8. This is even more true of men than women. Men who exercise regularly have a 23% lower death rate than men who do nothing.

9. Exercise reduces the onset and the consequences of arthritis.

10. Those who exercise and are over 70 years old lose only 7 decibels of hearing while those who do not exercise lose 15 decibels of hearing over the same length of time.

It is easily visible that about one third of all Americans are overweight. The U.S. Department of Health and Welfare defines overweight, also called obesity (from Latin. Ob meaning away and edere, to eat), as weighing 20% more than is desirable. Desirable depends on the Metropolitan Life Insurance Co. tables. Accordingly, a 5'7” woman should weigh no more than 147 lbs and a 6 foot man should weigh no more than 169 lbs.

Studies have shown that 33% of adults who are overweight at age 36 were already overweight at age 7 and 63% were overweight at age 14. Although smokers are usually less likely to become overweight than non-smokers, this is hardly a recommendation to poison the system.

We have just discussed the importance of exercise. Nevertheless, dieting is still the principal means of keeping our weight down. National surveys show that dieting is the means of achieving weight loss in 84% of women and 77% of men. It must be understood, however, that those who do not exercise generally regain the weight they have lost. Therefore, we have to do both. We have to diet and exercise.

Now consider this. Someone burning 1900 calories a day at age 30 will only burn 1672 calories at age 70. That means that 228 calories a day will have to be cut from the diet of those who have reached age 70. Otherwise the fat will show around the hips and elsewhere. Women therefore should not eat more than 1600 calories a day and men should limit themselves to 1800 calories or less, depending on size.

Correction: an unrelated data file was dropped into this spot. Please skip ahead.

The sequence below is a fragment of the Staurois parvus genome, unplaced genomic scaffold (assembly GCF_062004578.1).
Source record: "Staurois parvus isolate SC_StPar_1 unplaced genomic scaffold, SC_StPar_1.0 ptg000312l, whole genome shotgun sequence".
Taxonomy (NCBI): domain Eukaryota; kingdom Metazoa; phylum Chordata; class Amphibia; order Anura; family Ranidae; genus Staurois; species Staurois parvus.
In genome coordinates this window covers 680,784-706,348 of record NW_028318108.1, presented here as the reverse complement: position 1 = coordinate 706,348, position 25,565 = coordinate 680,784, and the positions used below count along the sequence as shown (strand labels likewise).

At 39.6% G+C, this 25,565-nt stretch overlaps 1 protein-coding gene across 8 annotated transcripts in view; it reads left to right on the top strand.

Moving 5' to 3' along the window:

Just in case anyone finds this intake not to his liking, it may be of interest that the death rate for men age 60 who are unfit is 122 per 10,000 while the death rate for those who are deemed fit is only 68 per 10,000. Is it not a mitzvah to stay fit and alive with your family? So fulfill the mitzvah.

This is what we must do because Judaism demands it and reason supports it. Join the Jewish Community Center. Go to the gym (from Greek meaning nude. The ancient Greeks exercised in the nude.) three to four times a week. This will not only benefit your body and your mind. It will be a pleasure because you will meet such friendly pleasant people there all the time. About one half the exercise enthusiasts there are members of St. Gregory the Great Parish. So we have a good deal of “ecumenism” (Greek from oecumen or world) there as well. So do it and do it now. Be a Jew. Be a “mensch”. Live and enjoy and forget about TV.

Shalom u’vracha.

Dr. Gerhard Falk is the author of numerous publications, including Man's Ascent to Reason (2003) & the forthcoming Football & American Identity.